Jordan served for six years in the Texas Senate, and during those years she more than justified the voters' confidence in her abilities. Much of the legislation she supported was aimed at making conditions better for the poor. For instance, she helped create the state's first law establishing minimum wages. Her work brought her such respect that in 1972 the Senate honored her by choosing her as the traditional "governor for a day." As such, Jordan became the first black executive in the United States.
Served on House Judiciary Committee during Watergate
In 1971 Jordan turned her sights on the U.S. Congress, and the following year she was elected to the House of Representatives. On taking office in 1973 she disappointed some black politicians, because she did not take a militant position on civil rights. "We are legislators, and we ought to remember that this is our role.... It is not a very sexy way to proceed in civil rights, but it is now an accepted, legitimate way to achieve gains for black people." As she often said, she was "into brain power, not black power."
Shortly after taking her seat, Jordan was assigned to the House Judiciary Committee and thus found herself at the center of one of the major political dramas of this century. Although she did not like the idea of impeaching a president of the United States, she felt that the principles laid down in the Constitution must be upheld, and she said so fearlessly in her speech: "Has the President committed offenses and planned and directed and acquiesced in a course of conduct which the Constitution will not tolerate? That is the question. We know that. We should now forthwith proceed to answer the question. It is reason and not passion which must guide our decision."
Sought to help all those in need
Reason remained Jordan's watchword throughout her time in Congress as she worked to improve the conditions for the American people, and especially for those in need. She supported such social reforms as providing free legal aid for the poor, increasing minimum wage, and raising the amount of benefits received by the sick and elderly. As she said in her keynote speech at the 1976 Democratic Convention, she hoped to build a "national community" in which everyone would be able to share in the American dream.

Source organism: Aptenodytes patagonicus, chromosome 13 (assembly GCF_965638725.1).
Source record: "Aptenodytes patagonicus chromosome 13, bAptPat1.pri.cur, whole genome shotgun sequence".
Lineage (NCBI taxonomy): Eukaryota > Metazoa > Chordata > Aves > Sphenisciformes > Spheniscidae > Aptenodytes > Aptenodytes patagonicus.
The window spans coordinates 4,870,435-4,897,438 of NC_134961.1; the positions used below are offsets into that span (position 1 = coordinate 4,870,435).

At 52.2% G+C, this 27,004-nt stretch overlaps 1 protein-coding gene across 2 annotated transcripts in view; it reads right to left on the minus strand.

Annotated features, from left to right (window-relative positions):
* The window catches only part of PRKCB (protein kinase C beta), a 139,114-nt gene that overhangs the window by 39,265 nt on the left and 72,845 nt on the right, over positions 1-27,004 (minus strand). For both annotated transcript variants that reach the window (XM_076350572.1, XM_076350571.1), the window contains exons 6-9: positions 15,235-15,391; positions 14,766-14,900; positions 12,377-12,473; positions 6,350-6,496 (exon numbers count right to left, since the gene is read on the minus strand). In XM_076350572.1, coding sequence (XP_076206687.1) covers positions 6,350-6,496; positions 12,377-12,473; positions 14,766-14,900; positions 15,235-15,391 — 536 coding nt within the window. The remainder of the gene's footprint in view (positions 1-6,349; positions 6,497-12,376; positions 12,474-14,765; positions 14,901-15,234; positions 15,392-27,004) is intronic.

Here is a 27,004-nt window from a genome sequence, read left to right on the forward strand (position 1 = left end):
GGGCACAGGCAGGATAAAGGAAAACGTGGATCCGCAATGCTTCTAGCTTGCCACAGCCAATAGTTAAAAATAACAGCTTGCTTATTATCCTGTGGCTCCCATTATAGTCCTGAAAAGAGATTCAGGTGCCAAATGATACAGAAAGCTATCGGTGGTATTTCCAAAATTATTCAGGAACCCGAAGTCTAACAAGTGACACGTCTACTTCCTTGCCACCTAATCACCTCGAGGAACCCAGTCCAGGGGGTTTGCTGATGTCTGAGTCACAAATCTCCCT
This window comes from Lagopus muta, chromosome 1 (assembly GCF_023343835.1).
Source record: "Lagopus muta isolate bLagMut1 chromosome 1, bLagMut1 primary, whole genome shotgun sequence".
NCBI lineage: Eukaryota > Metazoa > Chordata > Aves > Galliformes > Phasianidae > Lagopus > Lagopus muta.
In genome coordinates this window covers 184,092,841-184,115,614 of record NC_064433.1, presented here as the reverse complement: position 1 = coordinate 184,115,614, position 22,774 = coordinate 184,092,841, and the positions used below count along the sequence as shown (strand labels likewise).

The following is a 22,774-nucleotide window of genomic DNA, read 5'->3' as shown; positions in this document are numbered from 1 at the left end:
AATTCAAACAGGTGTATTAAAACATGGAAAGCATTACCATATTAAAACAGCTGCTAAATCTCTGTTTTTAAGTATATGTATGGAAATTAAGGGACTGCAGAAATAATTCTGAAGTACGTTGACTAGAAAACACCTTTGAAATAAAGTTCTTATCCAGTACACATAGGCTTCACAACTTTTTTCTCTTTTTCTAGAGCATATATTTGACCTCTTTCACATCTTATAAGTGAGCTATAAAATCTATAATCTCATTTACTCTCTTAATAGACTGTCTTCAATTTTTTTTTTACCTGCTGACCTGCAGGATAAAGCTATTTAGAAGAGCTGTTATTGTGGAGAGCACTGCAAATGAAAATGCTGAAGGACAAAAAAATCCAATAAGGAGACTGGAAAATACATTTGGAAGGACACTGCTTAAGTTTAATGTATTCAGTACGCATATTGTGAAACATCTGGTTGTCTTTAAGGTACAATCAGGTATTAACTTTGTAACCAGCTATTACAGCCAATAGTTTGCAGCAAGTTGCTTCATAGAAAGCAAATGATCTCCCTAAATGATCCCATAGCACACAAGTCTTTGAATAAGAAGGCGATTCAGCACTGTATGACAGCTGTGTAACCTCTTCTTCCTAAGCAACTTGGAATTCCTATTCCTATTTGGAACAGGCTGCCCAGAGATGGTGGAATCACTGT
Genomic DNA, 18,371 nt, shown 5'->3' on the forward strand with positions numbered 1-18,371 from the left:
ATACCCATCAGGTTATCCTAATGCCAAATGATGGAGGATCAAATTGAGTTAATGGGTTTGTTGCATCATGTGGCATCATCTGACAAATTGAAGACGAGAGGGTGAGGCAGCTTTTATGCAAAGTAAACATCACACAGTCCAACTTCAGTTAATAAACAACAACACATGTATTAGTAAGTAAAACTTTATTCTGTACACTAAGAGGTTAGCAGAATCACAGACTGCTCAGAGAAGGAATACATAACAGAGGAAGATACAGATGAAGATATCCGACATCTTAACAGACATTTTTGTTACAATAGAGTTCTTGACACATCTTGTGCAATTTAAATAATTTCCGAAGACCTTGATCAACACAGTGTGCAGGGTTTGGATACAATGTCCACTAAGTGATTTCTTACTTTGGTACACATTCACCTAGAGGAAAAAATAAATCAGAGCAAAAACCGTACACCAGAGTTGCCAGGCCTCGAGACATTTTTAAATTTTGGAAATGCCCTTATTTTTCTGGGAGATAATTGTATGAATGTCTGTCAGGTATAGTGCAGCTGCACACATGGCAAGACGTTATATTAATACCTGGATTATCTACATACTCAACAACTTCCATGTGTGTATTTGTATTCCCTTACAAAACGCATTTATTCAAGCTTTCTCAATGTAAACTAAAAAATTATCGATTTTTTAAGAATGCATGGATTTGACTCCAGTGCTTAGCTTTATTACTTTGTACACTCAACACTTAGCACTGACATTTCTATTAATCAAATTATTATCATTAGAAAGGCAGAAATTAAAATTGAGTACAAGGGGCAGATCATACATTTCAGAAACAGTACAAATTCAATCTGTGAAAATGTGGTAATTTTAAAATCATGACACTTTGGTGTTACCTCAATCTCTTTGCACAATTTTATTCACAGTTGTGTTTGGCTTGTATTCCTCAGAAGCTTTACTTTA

This speech confirmed, yet once again, Jordan's brilliance as an orator, and it racked up another "first" for her, since it made her the first black woman to give a keynote speech at a party convention. Jordan had been the first African American woman in the Texas senate, the first black woman from the South to serve in Congress, and there had been talk that she might become the first black woman to be vice president. However, she pushed the idea aside, saying, "It's not my turn." In 1978 she decided not to run for Congress again.
Awarded Medal of Freedom
In 1979 Jordan launched a new career as a teacher, taking the post of professor at the Lyndon B. Johnson School of Public Affairs at the University of Texas to teach political ethics. She felt the time had come to contribute in a different way, concentrating on the younger generation and instilling a set of sound principles in her students. "They are my future," she said, "and the future of this country." At the same time, she kept in touch with politics, and in 1992 she was again the keynote speaker at the Democratic National Convention. In August 1994, Jordan and eight other Americans were awarded the Medal of Freedom, the nation's highest civilian honor, by President Bill Clinton.
For the last five years of her life, Jordan suffered from multiple sclerosis. Even though she was forced to move about with the aid of a walker or a wheelchair, she remained active in academia and politics. In 1995 Jordan appeared before Congress as chairwoman of the independent U.S. Commission on Immigration Reform. Diagnosed with leukemia that same year, she eventually succumbed to viral pneumonia as a complication of leukemia, and died on January 17, 1996, in Austin, Texas.
- Blue, Rose, and Corinne Naden, Barbara Jordan, Chelsea House, 1992.
- Brown, Ray B., ed., Contemporary Heroes and Heroines, Gale, 1990, pp. 225-29.
- Ebony, February 1975, pp. 136-42.
- Jeffrey, Laura S., Barbara Jordan: Congresswoman, Lawyer, Educator, Enslow, 1997.
- Jet, August 17, 1992.
- Jordan, Barbara, and Shelby Hearon, Barbara Jordan: A Self-Portrait, Doubleday, 1979.
- New York Times, January 18, 1996, pp. A1, B10; January 21, 1996, p. A10.
- Patrick-Wexler, Diane, Barbara Jordan, Raintree Steck-Vaughn, 1996.
- Reader's Digest, February 1977.
- Time, June 3, 1991, pp. 9-10.
- Washington Post, July 22, 1994, p. C1.